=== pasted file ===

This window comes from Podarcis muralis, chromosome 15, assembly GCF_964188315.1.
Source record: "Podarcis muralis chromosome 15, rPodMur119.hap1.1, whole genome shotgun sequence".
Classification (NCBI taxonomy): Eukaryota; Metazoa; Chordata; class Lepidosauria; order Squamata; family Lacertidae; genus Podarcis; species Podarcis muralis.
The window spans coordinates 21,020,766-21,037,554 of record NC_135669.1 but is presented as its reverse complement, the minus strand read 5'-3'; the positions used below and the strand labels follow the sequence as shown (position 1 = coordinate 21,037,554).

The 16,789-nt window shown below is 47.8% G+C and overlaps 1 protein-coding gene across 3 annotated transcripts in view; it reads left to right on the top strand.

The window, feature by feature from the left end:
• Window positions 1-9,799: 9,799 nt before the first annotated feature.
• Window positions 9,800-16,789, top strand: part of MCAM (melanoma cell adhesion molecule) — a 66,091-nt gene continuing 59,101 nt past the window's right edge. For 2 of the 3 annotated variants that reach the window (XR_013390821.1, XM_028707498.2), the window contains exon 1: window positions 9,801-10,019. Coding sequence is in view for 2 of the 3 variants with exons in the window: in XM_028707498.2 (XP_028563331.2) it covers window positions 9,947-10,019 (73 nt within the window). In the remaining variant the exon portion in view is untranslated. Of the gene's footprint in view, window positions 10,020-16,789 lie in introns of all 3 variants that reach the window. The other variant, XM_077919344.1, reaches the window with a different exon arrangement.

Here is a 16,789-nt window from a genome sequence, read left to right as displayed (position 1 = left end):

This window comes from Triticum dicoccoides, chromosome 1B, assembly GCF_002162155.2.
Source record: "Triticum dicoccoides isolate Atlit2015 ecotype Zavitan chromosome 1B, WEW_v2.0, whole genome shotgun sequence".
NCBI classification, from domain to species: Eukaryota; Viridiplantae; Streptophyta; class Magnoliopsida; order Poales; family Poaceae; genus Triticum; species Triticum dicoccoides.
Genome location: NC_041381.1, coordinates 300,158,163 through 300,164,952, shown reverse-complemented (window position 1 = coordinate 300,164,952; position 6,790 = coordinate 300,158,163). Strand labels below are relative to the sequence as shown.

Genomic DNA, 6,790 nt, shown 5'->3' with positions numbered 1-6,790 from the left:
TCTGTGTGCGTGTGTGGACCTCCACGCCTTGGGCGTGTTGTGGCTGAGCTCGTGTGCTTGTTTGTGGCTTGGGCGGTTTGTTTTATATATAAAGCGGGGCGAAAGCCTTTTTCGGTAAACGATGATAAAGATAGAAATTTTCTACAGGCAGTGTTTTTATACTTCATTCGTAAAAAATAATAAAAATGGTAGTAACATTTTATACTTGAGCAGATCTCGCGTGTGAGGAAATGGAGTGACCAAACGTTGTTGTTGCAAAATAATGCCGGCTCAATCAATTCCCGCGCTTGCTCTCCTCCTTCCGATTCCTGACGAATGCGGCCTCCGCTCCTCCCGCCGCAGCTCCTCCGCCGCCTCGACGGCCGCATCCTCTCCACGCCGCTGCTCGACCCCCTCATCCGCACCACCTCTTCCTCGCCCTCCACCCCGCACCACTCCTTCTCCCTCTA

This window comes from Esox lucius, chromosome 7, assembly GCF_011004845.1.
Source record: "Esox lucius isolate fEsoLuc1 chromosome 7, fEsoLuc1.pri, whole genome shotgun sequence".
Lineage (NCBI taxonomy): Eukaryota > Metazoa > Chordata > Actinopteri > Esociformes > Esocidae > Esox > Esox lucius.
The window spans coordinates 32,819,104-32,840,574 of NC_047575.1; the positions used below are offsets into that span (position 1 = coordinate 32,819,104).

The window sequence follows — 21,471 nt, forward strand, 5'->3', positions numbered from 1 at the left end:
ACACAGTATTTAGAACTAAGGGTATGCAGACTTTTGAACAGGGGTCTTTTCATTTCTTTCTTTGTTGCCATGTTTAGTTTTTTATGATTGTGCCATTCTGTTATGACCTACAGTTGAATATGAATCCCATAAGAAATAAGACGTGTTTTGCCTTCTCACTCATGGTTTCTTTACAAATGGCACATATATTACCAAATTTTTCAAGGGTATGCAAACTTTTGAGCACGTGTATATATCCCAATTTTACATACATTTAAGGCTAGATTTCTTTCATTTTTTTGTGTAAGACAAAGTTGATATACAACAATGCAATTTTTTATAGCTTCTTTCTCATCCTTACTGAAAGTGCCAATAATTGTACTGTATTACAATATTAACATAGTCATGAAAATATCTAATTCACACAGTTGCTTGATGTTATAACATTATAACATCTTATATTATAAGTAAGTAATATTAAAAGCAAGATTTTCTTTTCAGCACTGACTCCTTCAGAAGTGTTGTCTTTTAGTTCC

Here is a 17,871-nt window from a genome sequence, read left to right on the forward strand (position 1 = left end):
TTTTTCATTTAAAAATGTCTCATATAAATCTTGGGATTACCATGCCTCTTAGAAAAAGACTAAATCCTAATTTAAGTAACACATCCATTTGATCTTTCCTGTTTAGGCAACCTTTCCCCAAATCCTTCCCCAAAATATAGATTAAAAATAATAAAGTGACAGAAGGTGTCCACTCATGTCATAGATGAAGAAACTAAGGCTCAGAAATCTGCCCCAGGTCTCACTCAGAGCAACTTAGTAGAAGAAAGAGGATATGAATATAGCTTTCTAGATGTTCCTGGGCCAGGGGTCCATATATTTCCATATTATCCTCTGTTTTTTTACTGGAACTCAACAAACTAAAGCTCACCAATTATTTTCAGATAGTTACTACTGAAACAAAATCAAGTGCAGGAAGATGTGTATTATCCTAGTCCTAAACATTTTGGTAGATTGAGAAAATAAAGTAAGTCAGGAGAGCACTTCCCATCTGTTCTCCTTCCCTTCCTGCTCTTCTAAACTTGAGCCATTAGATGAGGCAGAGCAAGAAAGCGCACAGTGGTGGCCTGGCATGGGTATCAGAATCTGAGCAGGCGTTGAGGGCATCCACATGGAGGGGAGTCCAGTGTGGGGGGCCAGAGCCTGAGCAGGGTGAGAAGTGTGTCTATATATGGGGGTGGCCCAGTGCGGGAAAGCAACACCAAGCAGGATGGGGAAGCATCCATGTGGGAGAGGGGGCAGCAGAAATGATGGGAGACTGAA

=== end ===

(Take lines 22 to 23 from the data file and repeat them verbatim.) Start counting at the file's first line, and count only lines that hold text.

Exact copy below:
Here is a 17,871-nt window from a genome sequence, read left to right on the forward strand (position 1 = left end):
TTTTTCATTTAAAAATGTCTCATATAAATCTTGGGATTACCATGCCTCTTAGAAAAAGACTAAATCCTAATTTAAGTAACACATCCATTTGATCTTTCCTGTTTAGGCAACCTTTCCCCAAATCCTTCCCCAAAATATAGATTAAAAATAATAAAGTGACAGAAGGTGTCCACTCATGTCATAGATGAAGAAACTAAGGCTCAGAAATCTGCCCCAGGTCTCACTCAGAGCAACTTAGTAGAAGAAAGAGGATATGAATATAGCTTTCTAGATGTTCCTGGGCCAGGGGTCCATATATTTCCATATTATCCTCTGTTTTTTTACTGGAACTCAACAAACTAAAGCTCACCAATTATTTTCAGATAGTTACTACTGAAACAAAATCAAGTGCAGGAAGATGTGTATTATCCTAGTCCTAAACATTTTGGTAGATTGAGAAAATAAAGTAAGTCAGGAGAGCACTTCCCATCTGTTCTCCTTCCCTTCCTGCTCTTCTAAACTTGAGCCATTAGATGAGGCAGAGCAAGAAAGCGCACAGTGGTGGCCTGGCATGGGTATCAGAATCTGAGCAGGCGTTGAGGGCATCCACATGGAGGGGAGTCCAGTGTGGGGGGCCAGAGCCTGAGCAGGGTGAGAAGTGTGTCTATATATGGGGGTGGCCCAGTGCGGGAAAGCAACACCAAGCAGGATGGGGAAGCATCCATGTGGGAGAGGGGGCAGCAGAAATGATGGGAGACTGAA